As Minnesota health care centers prepare to receive boxes with COVID-19 vaccine vials packed in dry ice, some questions remain about who should get the shots as well as the vaccine’s long-term effects.

Children, pregnant women and mothers who breastfeed will not be vaccinated in the initial waves because safety and efficacy studies are not yet complete.

In Minnesota, everyone who gets the two-dose vaccine will be given a card that will prove that they are inoculated, but researchers still don’t know how long immunity protection will last.

Clinical trials on the two vaccines that are expected to get federal emergency approval this month have demonstrated safety and 95% effectiveness in the short-term.

But some of the 40,000 participants in the trial for the Pfizer version of the vaccine, for example, might have gotten an infection that was not apparent.

“The end point was symptomatic disease,” said Dr. Melanie Swift, an occupational medicine physician at the Mayo Clinic in Rochester. “They did not take these 40,000 people and test them to see if they had asymptomatic disease.”

That could mean that even though some people have gotten the shot, they still might be asymptomatic spreaders of the new coronavirus.

Many questions and unknowns will eventually be answered as both vaccines, as well as others, are slated for follow-up studies for another two years.

Both vaccines were developed at an unprecedented speed, but doctors and health officials say that the most critical evaluation standards were not compromised.

“Other vaccine studies, when they go through the phase three trials … generally have about 5,000 to 6,000 people,” said Dr. Abinash Virk, an infectious disease expert at the Mayo Clinic. By comparison, enrollment in both the Pfizer and Moderna vaccines was 74,000.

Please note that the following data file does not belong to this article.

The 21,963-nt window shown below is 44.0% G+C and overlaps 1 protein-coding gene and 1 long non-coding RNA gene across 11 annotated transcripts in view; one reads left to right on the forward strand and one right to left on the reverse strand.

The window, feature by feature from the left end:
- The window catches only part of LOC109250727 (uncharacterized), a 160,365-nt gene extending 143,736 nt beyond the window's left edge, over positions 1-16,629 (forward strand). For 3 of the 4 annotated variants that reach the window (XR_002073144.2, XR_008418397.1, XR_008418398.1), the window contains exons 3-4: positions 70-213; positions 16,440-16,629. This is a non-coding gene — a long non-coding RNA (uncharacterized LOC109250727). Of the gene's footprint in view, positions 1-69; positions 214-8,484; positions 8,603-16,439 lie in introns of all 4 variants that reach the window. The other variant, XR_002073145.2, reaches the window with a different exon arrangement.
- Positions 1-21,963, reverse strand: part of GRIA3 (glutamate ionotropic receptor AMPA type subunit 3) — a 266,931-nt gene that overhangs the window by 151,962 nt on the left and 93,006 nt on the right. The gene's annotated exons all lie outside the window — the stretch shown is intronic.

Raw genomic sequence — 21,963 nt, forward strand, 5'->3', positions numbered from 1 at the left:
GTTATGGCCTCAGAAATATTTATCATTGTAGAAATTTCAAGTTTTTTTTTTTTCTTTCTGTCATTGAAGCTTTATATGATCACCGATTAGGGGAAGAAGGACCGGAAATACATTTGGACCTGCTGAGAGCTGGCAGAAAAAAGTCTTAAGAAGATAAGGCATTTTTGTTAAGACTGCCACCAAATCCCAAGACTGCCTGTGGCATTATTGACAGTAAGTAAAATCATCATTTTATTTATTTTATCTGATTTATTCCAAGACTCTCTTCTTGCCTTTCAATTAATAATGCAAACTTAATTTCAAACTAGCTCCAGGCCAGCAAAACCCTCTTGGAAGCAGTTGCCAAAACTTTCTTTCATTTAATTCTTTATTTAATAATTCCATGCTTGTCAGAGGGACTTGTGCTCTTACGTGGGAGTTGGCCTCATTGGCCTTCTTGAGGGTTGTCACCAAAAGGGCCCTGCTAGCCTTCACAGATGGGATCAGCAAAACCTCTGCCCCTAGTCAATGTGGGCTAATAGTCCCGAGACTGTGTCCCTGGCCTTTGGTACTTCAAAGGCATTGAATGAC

“From a scientific perspective we know that we can rely on the data that we are getting through these studies because of all these safety standards,” Virk said.

Still, reports out of the United Kingdom, where shots entered arms earlier this week, reveal that some recipients suffered allergic reactions.

Virk said that issue should be studied, but that the initial trials didn’t pick up any similar side effects.

“We want to be very conscious about it. We want to be proactive about how we handle the allergies,” Virk said. “There is more data to support safety than the two anecdotes of allergic reaction.”

Federal regulators could comment on the issue Thursday as part of the Pfizer vaccine approval recommendation after British health authorities warned that those with a history of severe allergic reactions should skip the vaccine for now.

The most common side effects of both vaccines were fatigue, headache and body aches, most typically after the second booster shot. Most were mild to moderate, Virk said, and went away after seven days.

“We are all very eager to get to the other side of this pandemic,” Minnesota Health Commissioner Jan Malcolm said. “We do believe that the vaccines coming to us are the critical tool that is going to allow that to happen.”